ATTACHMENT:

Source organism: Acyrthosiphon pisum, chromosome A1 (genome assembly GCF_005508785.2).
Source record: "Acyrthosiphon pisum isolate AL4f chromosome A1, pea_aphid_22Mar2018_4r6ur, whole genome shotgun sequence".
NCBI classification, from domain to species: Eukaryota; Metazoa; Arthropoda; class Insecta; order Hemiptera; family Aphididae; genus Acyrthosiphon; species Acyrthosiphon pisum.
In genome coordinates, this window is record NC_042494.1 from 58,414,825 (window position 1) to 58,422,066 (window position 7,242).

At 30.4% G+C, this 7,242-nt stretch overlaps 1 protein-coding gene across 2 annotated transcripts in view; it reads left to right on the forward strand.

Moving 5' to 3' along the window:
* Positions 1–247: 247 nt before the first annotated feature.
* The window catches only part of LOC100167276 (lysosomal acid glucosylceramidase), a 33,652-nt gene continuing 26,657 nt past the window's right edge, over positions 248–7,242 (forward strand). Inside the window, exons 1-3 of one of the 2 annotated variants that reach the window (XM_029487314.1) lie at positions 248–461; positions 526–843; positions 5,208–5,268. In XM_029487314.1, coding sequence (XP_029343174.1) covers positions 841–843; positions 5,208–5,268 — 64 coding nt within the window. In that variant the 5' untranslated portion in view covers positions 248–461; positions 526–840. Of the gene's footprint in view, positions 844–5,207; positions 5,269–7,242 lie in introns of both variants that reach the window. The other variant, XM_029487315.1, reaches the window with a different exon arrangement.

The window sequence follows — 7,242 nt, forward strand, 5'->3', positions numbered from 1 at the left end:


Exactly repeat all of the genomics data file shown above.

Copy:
Source organism: Acyrthosiphon pisum, chromosome A1 (genome assembly GCF_005508785.2).
Source record: "Acyrthosiphon pisum isolate AL4f chromosome A1, pea_aphid_22Mar2018_4r6ur, whole genome shotgun sequence".
NCBI classification, from domain to species: Eukaryota; Metazoa; Arthropoda; class Insecta; order Hemiptera; family Aphididae; genus Acyrthosiphon; species Acyrthosiphon pisum.
In genome coordinates, this window is record NC_042494.1 from 58,414,825 (window position 1) to 58,422,066 (window position 7,242).

At 30.4% G+C, this 7,242-nt stretch overlaps 1 protein-coding gene across 2 annotated transcripts in view; it reads left to right on the forward strand.

Moving 5' to 3' along the window:
* Positions 1–247: 247 nt before the first annotated feature.
* The window catches only part of LOC100167276 (lysosomal acid glucosylceramidase), a 33,652-nt gene continuing 26,657 nt past the window's right edge, over positions 248–7,242 (forward strand). Inside the window, exons 1-3 of one of the 2 annotated variants that reach the window (XM_029487314.1) lie at positions 248–461; positions 526–843; positions 5,208–5,268. In XM_029487314.1, coding sequence (XP_029343174.1) covers positions 841–843; positions 5,208–5,268 — 64 coding nt within the window. In that variant the 5' untranslated portion in view covers positions 248–461; positions 526–840. Of the gene's footprint in view, positions 844–5,207; positions 5,269–7,242 lie in introns of both variants that reach the window. The other variant, XM_029487315.1, reaches the window with a different exon arrangement.

The window sequence follows — 7,242 nt, forward strand, 5'->3', positions numbered from 1 at the left end: